Sibling rivalry on the Golden Shears wool tables - March 5, 2015
The 12 semi-finalists are headed by event favourites Erana Smith, based in Hastings but from Ruatoria, and Eketahuna's Ana Braddick, while Adrienne Samuels qualified in 4th place, and the little brother in 8th.
Marton woolhandler Adrienne Samuels is wondering if she may have been teaching younger brother Jimmy just a little too much with the two heading for the ultimate in sibling rivalry on the wooltables of the Golden Shears in Masterton.
Adrienne, 33, and Jimmy, 25, were among 26 in the senior woolhandling heats on the opening day of the three-day 55th annual championships today, both qualifying for the semi-finals on Saturday.
In the meantime Jimmy Samuels, who has also turned his hand to occasional shearing and woolhandling competition commentating, also has the Open shearing heats to think about tomorrow afternoon.
Before the judges had decided the points after today's heats, he said: "She smoked me." She said: "His quality points out the back will be better."
Brother and sister Adrienne Samuesl (left) and Jimmy Samuels (right), compete alongside each other in the heats of the Golden Shears senior woolhandling championships in Masterton. Both qualified for Saturday's semi-finals.
PHOTO/Pete Nikolaison, Golden Shears
Each of the Samuels, brother and sister of record-holding Southland shearer Leon Samuels, has had one win this season.
Adrienne won at the Geyserland Championships at the Rotorua A and P Show on January 25, and Jimmy, having won at his first attempt when his sister coerced him to competing at woolhandling 13 months ago, won again on Wednesday at the Pre-Shears Championships at Massey's Riverside Farm at Mikimiki, just north of Masterton.
Qualifiers for the Golden Shears Senior woolhandling semi final to be held on Saturday: Erana Smith (Hastings), Ana Bradick (Eketahuna), Sarah Higgins (Havelock), Adrienne Samuels (Marton), Stevie Mason-Smallman (Taihape), Connor Puha (Kimbolton), Creedence Culshaw (Raupunga), Jimmy Samuels (Marton), Katrice Hawkins (Masterton), Kylie Laris (Masterton), Erica Reti (Balfour), Keisha Te Huki (Dannevirke).
Uni graduate Higgins makes Golden Shears history - March 5, 2015
She's worked in the woolsheds in "Uni" holidays to help bay the bills during the year, but wirth some success in shearing sports competitions behind her and the scroll tucked safely in her kit, she took woolhandling up fulltime last year, going to the UK and to Australia
Woolhandling, as is so often the case, led to learning to shear.
A Lincoln University graduate who took up shearing to go and see the World created a piece of shearing sports history when she won the Novice shearing final at the end of the opening day of the 55th Golden Shears in Masterton today.
Sarah Higgins, 22, from Havelock, in Marlborough, added the title to the Junior woolhandling title she won two years ago.
She is the first person to win Golden Shears titles in both shearing and woolhandling in the 31 championships since woolhandling was added to the World's greastest shearing festival's programme in 1985.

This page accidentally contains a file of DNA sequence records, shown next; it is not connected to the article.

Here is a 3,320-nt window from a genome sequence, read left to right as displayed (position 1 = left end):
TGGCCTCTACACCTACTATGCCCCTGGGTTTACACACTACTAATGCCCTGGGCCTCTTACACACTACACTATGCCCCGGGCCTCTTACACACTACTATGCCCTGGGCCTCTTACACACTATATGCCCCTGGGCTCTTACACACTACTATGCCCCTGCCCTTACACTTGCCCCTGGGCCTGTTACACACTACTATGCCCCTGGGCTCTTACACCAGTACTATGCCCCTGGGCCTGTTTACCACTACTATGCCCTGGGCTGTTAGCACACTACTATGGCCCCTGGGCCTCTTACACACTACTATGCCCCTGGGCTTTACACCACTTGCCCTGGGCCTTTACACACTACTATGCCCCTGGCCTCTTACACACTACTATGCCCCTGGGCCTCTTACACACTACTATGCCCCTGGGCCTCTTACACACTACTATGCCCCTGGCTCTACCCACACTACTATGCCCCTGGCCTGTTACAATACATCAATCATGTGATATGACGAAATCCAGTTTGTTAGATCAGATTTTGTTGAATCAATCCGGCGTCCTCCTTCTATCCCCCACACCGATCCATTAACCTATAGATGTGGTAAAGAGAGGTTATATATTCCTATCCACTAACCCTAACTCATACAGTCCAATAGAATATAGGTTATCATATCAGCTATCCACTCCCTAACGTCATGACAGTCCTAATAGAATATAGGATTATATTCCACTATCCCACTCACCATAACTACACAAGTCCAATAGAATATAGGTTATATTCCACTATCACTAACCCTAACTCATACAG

Higgins said she never thought she would "go back to the sheds" after her two years at Lincoln, which ended with a B.Com in agriculture.
The short and long of it as the youngest-ever Golden Shears finalist, 11-year-old Rueben Alabaster(left) and eventual winner Sarah Higgins(right) prepare for the Novice championships semi-finals
"I saw it as a great way to see the World," she said after the win today, in an event where there was some anticipation of something perhaps even more historic at the other end of the shearing board.
On Stand 2, she shore her two sheep in 7min 28.401sec, but was onlt third to finish - 1min 8sec after tiny 11-year-old Rueben Alabaster, of Taihape.
The top semi-final qualifier from 40 who contested the heats, he shore on Stand 6 in the big showdown, the youngest ever to contest a Golden Shears final, and he beat them all in the race - first to finish in 6min 20.17sec.
Higgins however had the better quality, and ultimately won by almost three points from runner-up Taiawhio Wati, of Dargaville. Alabaster had to settle for fourth place.
Higgins, who works with partner and Junior shearing hopeful Robert Hubber for Palmer Bros, Dipton, was quick to thank some of her mentors, including veteran Marlborough shearer Chris Jones who gave her the comb which has become her favourite in shearing competitions, and South Island-based Scotsman, shearing trainer and 1994 World champion shearer Tom Wilson, who had "looked after" her gear in recdent days.
It was her third novice win of the season, after previous victories at Winton and Gore, and she will graduate to Junior class next season.
She has, however, also a chance of making further history, by qualifying in third place for Saturday's Senior woolhandling semi-finals.
As for how long she'll keep competing before putting the degree to the uses for which it was originally intended, she said: Don't know. Until I stop making finals."